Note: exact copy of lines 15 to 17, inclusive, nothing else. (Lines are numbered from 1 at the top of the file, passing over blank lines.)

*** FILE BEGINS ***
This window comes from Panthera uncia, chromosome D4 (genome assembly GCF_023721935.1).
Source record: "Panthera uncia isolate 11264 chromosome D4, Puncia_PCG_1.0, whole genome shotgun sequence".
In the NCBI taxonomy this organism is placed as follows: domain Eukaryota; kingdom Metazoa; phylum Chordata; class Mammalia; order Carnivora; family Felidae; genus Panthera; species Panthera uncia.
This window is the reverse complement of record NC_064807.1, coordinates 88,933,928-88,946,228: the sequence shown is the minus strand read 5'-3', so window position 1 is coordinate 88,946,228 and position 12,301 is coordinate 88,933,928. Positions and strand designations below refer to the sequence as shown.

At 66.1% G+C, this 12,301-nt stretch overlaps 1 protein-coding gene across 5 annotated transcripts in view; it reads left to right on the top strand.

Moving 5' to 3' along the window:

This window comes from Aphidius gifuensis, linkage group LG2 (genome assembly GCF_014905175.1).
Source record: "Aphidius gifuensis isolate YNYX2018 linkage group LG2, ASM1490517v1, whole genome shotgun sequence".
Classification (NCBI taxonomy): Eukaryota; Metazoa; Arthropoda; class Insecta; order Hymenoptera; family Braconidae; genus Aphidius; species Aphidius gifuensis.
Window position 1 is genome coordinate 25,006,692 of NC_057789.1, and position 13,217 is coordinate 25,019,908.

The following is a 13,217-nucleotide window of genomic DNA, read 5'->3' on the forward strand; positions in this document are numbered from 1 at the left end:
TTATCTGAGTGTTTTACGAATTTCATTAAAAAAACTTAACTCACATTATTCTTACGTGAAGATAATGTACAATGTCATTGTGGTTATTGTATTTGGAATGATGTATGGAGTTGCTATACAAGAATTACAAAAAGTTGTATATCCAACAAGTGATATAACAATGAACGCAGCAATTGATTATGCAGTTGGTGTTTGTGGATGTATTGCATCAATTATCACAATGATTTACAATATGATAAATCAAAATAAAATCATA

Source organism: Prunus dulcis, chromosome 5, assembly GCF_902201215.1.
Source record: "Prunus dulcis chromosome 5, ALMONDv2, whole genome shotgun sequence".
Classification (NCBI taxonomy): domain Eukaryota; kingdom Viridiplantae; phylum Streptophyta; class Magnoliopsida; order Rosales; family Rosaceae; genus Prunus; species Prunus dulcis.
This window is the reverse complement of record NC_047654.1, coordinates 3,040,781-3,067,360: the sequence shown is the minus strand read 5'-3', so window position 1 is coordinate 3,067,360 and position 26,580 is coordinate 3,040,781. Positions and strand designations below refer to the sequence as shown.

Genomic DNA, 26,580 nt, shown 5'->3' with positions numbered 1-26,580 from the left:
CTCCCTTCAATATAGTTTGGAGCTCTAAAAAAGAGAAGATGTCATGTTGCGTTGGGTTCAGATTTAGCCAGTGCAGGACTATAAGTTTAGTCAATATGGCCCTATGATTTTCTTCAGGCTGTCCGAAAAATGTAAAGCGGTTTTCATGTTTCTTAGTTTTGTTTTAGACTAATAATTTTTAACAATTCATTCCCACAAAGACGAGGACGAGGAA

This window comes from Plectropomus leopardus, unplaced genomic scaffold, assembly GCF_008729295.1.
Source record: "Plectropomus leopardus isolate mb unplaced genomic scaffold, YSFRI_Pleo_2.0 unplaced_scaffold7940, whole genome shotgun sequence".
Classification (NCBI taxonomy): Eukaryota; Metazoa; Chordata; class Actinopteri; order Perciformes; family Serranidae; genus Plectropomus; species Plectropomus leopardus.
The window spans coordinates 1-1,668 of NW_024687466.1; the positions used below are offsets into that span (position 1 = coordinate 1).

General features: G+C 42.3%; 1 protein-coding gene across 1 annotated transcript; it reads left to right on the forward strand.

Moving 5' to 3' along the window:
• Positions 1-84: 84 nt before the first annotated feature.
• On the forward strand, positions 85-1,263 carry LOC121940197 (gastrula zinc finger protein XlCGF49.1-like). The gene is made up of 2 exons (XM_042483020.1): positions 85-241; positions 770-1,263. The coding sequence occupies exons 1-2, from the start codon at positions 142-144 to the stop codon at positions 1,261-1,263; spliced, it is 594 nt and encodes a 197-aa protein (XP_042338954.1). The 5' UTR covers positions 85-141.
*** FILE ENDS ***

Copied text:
Classification (NCBI taxonomy): domain Eukaryota; kingdom Viridiplantae; phylum Streptophyta; class Magnoliopsida; order Rosales; family Rosaceae; genus Prunus; species Prunus dulcis.
This window is the reverse complement of record NC_047654.1, coordinates 3,040,781-3,067,360: the sequence shown is the minus strand read 5'-3', so window position 1 is coordinate 3,067,360 and position 26,580 is coordinate 3,040,781. Positions and strand designations below refer to the sequence as shown.

Genomic DNA, 26,580 nt, shown 5'->3' with positions numbered 1-26,580 from the left: